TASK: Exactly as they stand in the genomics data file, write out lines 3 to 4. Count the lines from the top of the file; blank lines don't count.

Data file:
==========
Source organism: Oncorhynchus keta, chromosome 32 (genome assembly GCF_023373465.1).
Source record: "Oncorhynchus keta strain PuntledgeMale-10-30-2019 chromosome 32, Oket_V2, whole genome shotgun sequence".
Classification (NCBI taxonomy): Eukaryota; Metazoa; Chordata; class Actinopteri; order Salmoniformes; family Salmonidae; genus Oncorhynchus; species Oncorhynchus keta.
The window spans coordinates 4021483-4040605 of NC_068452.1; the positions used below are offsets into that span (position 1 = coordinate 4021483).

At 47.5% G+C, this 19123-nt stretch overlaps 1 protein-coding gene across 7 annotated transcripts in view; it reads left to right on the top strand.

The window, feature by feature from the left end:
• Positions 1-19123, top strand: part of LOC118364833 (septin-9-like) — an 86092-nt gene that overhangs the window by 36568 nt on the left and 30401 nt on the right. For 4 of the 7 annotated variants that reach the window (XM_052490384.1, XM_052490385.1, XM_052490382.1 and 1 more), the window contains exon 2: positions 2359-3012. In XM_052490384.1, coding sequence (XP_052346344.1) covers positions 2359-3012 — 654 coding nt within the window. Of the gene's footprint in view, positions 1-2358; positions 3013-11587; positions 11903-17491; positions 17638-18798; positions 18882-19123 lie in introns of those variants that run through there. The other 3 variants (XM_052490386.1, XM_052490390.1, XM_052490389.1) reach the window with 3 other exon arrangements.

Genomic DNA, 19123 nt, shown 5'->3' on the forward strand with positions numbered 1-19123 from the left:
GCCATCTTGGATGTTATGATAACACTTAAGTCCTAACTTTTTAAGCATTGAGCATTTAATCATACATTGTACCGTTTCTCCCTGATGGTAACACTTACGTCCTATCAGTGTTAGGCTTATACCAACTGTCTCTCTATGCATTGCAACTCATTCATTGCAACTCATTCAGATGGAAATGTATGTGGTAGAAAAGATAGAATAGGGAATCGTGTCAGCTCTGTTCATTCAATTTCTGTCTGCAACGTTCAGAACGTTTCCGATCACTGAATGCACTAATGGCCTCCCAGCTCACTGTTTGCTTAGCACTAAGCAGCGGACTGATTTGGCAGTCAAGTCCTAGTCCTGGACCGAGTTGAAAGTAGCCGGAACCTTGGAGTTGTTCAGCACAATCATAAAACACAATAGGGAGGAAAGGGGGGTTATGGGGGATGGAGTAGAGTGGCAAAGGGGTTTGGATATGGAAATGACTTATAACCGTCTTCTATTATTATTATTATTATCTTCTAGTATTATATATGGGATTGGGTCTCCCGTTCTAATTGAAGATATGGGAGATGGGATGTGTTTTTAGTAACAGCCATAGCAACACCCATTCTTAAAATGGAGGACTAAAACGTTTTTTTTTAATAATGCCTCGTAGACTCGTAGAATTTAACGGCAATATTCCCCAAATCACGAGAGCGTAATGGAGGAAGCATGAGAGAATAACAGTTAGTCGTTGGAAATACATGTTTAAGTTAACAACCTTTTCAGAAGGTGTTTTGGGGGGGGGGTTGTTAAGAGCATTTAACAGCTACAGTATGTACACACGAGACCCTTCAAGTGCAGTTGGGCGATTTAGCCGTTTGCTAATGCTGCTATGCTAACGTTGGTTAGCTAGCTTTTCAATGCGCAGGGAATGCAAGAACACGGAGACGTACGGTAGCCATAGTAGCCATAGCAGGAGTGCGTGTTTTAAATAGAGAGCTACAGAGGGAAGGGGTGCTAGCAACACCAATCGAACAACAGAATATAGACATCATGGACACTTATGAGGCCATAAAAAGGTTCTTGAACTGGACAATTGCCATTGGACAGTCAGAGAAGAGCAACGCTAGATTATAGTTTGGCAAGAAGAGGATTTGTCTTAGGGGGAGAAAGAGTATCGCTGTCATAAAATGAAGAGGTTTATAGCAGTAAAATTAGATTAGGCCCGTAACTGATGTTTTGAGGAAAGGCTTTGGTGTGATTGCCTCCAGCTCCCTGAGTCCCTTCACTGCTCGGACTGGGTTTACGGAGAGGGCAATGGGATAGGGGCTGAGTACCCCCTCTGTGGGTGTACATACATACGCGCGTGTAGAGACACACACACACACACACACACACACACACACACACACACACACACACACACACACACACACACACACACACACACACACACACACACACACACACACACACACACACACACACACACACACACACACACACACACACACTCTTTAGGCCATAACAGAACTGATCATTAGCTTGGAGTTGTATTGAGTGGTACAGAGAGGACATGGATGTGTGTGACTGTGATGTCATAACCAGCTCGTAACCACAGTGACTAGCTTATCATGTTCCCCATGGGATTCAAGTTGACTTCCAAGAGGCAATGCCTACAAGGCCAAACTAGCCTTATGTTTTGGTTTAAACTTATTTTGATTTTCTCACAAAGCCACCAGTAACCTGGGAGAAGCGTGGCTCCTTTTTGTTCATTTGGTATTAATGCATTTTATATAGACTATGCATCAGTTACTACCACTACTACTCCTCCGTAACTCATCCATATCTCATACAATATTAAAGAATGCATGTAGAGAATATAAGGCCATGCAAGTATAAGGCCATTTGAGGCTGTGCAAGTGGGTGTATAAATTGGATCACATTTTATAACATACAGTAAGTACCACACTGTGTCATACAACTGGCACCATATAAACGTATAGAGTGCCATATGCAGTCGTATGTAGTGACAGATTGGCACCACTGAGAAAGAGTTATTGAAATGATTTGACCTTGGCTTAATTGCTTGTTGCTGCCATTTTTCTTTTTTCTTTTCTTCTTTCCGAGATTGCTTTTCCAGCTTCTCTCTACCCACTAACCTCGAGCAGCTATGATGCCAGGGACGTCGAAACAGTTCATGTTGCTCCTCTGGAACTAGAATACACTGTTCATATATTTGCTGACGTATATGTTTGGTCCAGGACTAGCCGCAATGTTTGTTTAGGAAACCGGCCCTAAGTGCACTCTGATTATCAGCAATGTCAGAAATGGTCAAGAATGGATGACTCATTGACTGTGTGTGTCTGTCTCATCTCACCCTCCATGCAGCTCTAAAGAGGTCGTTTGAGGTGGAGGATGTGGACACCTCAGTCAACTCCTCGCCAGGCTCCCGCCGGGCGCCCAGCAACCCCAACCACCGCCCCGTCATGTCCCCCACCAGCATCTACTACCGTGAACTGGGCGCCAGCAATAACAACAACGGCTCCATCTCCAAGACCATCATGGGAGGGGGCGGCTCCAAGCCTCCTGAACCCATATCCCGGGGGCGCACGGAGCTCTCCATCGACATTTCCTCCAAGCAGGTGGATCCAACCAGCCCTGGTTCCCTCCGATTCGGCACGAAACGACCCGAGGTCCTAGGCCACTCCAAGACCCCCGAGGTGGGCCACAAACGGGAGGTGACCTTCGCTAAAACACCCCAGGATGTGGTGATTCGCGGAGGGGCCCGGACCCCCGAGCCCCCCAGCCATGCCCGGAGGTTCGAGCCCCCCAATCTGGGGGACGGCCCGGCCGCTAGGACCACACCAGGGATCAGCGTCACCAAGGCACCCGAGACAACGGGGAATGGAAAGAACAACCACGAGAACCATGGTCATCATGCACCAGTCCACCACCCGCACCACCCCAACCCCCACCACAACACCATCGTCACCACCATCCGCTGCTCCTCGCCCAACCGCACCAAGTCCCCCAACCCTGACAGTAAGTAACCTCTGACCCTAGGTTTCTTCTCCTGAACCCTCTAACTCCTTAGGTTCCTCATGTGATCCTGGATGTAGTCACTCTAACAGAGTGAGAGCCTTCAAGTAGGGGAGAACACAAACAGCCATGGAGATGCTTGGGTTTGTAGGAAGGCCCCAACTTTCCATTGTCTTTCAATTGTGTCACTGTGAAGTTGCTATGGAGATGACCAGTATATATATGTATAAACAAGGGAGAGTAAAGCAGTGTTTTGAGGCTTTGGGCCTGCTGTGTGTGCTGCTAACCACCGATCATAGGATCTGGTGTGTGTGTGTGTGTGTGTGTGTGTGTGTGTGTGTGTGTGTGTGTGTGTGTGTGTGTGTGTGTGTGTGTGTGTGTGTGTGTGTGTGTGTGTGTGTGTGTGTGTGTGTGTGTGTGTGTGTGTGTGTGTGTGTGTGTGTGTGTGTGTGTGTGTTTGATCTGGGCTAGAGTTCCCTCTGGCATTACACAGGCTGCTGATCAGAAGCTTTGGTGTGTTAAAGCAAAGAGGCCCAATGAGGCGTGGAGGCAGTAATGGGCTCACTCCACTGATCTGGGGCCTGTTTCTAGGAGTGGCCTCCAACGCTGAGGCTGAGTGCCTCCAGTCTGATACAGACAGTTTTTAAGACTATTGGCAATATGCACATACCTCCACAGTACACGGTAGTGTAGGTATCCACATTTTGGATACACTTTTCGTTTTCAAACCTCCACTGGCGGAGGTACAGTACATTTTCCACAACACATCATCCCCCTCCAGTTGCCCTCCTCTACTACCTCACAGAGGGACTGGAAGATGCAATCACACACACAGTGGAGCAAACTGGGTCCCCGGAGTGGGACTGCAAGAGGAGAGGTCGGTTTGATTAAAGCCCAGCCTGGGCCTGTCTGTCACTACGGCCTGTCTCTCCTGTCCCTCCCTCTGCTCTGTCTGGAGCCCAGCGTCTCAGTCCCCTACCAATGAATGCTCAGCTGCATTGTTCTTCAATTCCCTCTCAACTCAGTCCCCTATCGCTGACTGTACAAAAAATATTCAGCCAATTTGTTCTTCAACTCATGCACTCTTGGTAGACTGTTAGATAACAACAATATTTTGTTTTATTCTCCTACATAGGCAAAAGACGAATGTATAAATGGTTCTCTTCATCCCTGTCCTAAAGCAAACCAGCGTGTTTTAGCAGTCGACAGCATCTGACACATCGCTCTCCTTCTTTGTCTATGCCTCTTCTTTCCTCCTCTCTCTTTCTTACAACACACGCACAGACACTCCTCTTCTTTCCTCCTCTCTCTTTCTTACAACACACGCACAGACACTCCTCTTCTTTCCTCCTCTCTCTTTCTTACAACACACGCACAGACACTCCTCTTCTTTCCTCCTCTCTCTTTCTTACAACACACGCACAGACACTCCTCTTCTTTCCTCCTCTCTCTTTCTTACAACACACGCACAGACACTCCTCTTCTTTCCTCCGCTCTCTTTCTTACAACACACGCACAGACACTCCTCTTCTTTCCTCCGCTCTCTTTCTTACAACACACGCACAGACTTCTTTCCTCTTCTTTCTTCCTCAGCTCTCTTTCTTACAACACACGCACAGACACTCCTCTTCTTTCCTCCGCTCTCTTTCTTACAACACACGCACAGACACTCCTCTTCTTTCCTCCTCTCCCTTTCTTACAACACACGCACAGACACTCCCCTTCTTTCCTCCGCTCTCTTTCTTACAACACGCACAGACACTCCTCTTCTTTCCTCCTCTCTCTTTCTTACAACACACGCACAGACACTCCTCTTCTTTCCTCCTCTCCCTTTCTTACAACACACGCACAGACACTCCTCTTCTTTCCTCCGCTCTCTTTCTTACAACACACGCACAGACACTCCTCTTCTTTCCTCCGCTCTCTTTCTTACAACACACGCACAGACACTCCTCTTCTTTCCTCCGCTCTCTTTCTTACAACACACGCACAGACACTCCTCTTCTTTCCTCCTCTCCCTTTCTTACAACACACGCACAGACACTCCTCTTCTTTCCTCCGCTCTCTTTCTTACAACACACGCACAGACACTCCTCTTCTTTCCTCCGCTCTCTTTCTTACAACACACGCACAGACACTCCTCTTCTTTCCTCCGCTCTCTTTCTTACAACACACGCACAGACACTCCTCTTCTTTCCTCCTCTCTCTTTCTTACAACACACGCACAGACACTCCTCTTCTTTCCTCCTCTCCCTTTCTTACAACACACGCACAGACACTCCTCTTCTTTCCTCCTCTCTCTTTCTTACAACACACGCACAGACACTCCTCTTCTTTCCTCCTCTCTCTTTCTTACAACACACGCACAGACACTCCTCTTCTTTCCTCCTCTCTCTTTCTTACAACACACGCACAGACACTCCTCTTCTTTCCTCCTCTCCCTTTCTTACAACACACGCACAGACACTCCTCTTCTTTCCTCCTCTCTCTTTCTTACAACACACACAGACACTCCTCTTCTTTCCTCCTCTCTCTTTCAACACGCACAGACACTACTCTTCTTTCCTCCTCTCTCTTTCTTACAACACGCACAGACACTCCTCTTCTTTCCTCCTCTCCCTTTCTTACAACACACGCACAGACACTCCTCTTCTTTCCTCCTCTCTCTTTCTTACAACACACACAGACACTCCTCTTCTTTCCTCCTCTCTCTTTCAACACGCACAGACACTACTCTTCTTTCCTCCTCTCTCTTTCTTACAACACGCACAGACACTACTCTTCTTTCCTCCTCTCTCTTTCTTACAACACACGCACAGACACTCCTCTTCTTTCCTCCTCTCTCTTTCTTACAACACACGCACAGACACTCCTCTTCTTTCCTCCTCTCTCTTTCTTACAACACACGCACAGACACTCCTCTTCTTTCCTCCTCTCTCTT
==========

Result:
Classification (NCBI taxonomy): Eukaryota; Metazoa; Chordata; class Actinopteri; order Salmoniformes; family Salmonidae; genus Oncorhynchus; species Oncorhynchus keta.
The window spans coordinates 4021483-4040605 of NC_068452.1; the positions used below are offsets into that span (position 1 = coordinate 4021483).